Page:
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Proc Natl Acad Sci U S A. 2010 Mar 23;107(12):5429-34. doi: 10.1073/pnas.0907841107. Epub 2010 Mar 8.

Dual coding in alternative reading frames correlates with intrinsic protein disorder.

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Institute of Enzymology, Biological Research Center, Hungarian Academy of Sciences, Karolina ut 29, H-1113 Budapest, Hungary.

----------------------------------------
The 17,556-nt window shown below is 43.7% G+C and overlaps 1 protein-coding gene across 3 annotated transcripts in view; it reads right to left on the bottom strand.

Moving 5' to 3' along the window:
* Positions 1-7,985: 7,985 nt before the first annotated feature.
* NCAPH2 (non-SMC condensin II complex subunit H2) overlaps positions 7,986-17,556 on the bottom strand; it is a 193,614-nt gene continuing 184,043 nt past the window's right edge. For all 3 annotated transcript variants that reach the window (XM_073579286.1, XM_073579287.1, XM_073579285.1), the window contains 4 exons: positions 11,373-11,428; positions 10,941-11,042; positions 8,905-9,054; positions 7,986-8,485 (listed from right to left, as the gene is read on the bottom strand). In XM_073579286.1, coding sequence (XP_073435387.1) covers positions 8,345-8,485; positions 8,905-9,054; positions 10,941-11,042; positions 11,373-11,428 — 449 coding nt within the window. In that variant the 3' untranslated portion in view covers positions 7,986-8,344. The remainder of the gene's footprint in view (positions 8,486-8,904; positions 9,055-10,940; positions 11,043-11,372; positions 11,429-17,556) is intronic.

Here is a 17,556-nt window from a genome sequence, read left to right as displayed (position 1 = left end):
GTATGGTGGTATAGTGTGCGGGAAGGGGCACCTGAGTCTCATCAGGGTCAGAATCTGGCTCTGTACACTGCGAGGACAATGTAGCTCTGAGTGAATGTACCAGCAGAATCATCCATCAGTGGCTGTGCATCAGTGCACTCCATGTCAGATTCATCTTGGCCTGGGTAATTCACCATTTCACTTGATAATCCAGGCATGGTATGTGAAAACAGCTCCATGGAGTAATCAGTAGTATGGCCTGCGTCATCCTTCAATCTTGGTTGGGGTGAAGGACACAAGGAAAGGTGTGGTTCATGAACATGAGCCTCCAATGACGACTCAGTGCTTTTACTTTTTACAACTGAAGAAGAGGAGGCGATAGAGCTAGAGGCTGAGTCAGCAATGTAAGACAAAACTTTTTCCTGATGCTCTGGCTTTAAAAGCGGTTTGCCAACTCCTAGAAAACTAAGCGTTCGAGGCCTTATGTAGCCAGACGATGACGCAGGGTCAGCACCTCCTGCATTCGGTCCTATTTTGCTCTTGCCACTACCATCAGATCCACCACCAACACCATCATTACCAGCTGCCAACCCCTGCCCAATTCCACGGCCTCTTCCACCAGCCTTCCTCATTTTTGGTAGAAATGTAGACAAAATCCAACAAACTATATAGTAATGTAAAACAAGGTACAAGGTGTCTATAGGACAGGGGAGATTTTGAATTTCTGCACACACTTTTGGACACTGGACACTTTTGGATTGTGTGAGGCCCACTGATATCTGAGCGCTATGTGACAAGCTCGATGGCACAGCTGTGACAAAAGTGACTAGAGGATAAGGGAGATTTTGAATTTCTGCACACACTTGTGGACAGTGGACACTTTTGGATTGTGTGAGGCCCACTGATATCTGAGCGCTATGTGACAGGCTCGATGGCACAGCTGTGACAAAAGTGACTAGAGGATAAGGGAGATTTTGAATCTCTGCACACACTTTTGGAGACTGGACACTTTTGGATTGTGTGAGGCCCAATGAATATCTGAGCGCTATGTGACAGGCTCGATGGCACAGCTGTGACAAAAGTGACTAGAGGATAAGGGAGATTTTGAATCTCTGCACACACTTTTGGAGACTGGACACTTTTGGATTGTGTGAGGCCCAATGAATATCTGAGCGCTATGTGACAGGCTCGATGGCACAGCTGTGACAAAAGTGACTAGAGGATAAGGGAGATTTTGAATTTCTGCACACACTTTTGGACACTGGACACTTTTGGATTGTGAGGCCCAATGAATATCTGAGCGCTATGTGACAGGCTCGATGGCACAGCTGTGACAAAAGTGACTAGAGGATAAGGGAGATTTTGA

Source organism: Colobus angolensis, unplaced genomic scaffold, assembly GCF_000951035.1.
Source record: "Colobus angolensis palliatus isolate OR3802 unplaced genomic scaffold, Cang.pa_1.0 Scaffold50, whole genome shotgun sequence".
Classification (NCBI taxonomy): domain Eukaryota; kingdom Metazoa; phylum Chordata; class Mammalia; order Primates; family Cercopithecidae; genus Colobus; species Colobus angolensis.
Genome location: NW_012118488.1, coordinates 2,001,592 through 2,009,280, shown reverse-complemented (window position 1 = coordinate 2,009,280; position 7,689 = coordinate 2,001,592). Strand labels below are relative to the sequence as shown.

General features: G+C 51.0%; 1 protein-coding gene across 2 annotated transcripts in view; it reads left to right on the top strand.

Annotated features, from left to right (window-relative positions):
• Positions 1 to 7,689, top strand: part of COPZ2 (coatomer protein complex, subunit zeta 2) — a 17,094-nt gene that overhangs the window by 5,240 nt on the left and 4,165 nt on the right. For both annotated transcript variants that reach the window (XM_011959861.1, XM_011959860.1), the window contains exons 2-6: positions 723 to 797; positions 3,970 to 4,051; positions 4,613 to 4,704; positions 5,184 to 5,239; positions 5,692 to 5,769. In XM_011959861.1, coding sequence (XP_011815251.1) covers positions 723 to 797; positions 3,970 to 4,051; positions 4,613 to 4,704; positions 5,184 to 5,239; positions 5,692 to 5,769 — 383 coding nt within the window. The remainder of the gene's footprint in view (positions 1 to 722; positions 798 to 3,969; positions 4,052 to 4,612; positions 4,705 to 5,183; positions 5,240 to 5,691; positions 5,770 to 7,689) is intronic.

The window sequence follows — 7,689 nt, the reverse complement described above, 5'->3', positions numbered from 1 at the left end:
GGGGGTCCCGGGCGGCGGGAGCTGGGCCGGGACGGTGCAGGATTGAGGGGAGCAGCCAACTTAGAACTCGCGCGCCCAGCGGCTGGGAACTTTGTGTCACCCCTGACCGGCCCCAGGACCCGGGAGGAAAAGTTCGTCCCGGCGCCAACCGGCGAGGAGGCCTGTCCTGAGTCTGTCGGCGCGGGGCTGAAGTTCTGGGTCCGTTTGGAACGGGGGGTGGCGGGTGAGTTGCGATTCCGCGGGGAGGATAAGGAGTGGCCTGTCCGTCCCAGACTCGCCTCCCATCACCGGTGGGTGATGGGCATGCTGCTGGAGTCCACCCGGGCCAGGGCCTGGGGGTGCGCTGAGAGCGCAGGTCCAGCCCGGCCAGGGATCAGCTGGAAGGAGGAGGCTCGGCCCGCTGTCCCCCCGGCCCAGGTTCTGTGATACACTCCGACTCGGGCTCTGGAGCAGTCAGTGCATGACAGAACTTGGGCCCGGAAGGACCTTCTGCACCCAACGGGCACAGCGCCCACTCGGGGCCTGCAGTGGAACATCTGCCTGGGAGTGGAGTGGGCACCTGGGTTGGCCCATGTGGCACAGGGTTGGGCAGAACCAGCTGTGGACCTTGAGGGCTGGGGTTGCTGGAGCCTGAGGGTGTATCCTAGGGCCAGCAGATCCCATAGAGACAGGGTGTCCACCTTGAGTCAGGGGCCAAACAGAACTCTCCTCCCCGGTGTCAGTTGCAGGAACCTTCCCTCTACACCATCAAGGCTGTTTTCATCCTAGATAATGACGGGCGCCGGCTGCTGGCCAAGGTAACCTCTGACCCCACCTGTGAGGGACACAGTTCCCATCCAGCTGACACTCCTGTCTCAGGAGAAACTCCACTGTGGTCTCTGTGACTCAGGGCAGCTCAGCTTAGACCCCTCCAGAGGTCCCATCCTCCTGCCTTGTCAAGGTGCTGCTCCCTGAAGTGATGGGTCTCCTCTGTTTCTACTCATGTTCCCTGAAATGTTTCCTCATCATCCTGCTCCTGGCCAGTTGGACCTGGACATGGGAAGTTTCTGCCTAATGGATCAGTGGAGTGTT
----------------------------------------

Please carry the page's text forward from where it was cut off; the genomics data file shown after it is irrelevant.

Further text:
Numerous human genes display dual coding within alternatively spliced regions, which give rise to distinct protein products that include segments translated in more than one reading frame. To resolve the ensuing protein structural puzzle, we identified 67 human genes with alternative splice variants comprising a dual-coding region at least 75 nucleotides in length and analyzed the structural status of the protein segments they encode. The inspection of their amino acid composition and predictions by the IUPred and PONDR VSL2 algorithms suggest a high propensity for structural disorder in dual-coding regions. In the case of +1 frameshifts, the average level of disorder in the two frames is similarly high (47.2% in the ancestral frame, 58.2% in the derived frame, with the average level of disorder in human proteins being approximately 30%), whereas in the case of -1 frameshifts, there is a significant tendency to become more disordered upon shifting the frame (16.7% in the ancestral frame, 56.3% in the derived frame). The regions encoded by the derived frame are mostly disordered (disorder percentage > 50%) in 39 out of 62 cases, which strongly suggests that structural disorder enables these protein products to exist and function without the need of a highly evolved 3D fold. The potential advantages are also demonstrated by the appearance of novel functions and the high incidence of transcripts escaping nonsense-mediated decay. By discussing several examples, we demonstrate that dual coding may be an effective mechanism for the evolutionary appearance of novel intrinsically disordered regions with new functions.

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